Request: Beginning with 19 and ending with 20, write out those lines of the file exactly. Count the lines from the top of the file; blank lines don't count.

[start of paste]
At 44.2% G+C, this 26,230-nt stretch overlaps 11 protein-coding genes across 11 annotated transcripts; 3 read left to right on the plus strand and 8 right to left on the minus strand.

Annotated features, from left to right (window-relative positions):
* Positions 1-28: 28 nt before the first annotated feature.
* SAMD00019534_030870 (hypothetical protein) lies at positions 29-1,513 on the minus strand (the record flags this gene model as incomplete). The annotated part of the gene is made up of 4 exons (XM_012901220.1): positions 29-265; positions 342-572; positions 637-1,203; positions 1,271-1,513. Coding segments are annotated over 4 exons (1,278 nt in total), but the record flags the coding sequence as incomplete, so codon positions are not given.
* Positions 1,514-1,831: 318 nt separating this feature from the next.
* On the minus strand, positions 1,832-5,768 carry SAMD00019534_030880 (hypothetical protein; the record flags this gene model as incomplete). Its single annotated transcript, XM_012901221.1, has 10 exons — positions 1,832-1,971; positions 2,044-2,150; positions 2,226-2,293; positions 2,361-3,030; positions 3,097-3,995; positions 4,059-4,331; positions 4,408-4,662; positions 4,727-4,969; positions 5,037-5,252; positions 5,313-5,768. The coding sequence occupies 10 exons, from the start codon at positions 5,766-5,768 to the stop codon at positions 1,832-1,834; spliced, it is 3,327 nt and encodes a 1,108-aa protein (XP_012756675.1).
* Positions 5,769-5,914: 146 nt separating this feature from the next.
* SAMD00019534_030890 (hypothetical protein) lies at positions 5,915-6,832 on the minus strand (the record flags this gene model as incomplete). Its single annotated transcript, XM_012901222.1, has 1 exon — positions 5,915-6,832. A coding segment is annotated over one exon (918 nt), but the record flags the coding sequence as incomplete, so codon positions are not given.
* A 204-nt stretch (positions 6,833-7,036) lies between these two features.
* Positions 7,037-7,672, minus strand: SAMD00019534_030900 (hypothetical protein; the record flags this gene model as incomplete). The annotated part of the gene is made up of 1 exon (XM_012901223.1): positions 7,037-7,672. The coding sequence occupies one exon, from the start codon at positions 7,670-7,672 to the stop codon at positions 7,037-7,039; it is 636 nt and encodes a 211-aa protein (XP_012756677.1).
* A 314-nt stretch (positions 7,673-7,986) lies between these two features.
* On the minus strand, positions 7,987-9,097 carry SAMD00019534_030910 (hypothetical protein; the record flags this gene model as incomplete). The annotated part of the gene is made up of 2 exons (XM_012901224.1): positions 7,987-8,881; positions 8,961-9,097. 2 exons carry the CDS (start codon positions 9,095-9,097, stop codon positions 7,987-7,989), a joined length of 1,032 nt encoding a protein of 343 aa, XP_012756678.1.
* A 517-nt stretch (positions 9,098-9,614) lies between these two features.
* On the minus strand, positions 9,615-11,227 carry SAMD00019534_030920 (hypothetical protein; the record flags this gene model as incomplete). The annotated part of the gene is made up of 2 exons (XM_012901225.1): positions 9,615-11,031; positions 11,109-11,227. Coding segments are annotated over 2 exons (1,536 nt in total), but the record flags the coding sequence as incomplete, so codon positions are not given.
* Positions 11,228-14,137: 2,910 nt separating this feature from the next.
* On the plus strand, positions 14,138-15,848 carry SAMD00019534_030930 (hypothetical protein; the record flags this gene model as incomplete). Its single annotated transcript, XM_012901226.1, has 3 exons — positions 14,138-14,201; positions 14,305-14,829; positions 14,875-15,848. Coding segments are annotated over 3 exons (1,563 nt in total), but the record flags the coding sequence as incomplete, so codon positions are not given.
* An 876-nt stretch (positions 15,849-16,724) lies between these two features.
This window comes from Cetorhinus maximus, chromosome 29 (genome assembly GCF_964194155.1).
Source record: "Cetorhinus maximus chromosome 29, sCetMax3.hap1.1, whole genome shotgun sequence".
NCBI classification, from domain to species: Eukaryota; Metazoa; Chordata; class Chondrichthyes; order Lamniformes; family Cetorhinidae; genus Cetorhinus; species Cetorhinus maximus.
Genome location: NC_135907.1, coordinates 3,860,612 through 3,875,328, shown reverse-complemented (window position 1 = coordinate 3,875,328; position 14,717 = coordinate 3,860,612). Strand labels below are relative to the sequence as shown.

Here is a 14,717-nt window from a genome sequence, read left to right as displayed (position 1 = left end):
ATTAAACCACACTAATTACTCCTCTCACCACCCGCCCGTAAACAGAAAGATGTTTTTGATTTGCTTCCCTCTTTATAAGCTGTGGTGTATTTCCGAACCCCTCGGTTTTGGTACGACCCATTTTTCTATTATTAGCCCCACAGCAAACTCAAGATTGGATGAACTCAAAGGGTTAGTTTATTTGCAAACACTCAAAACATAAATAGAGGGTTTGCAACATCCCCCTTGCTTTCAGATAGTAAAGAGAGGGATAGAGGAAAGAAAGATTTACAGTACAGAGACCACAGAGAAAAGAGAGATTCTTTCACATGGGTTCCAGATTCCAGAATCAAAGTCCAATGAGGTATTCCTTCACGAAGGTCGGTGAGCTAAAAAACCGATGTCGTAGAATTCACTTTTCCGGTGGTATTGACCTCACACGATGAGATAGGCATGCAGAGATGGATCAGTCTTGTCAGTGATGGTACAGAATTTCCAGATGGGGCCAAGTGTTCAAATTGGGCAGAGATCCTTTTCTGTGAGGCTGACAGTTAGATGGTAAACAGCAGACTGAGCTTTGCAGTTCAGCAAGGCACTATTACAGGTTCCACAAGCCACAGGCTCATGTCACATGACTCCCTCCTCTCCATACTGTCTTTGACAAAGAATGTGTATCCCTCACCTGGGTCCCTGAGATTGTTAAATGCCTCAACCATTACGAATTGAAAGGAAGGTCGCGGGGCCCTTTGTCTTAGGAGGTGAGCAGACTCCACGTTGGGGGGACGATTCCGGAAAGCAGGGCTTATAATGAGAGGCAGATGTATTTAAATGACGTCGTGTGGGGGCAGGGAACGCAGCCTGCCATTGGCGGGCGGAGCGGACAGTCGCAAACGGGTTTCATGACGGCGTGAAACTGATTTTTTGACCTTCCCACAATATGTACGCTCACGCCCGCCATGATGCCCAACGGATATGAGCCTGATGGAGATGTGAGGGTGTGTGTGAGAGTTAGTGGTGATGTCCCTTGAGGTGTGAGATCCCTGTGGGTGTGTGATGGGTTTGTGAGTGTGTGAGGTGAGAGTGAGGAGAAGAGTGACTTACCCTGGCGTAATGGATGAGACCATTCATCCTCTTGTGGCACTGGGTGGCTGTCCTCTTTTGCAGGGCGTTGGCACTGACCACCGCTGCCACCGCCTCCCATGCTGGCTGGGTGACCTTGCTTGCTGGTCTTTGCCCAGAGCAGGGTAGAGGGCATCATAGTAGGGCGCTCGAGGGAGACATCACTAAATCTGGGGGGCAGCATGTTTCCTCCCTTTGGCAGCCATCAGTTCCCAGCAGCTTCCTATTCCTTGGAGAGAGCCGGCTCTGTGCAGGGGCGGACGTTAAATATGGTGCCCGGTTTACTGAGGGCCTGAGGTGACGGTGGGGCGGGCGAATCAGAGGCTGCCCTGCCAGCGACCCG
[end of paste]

Source record: "Cetorhinus maximus chromosome 29, sCetMax3.hap1.1, whole genome shotgun sequence".
NCBI classification, from domain to species: Eukaryota; Metazoa; Chordata; class Chondrichthyes; order Lamniformes; family Cetorhinidae; genus Cetorhinus; species Cetorhinus maximus.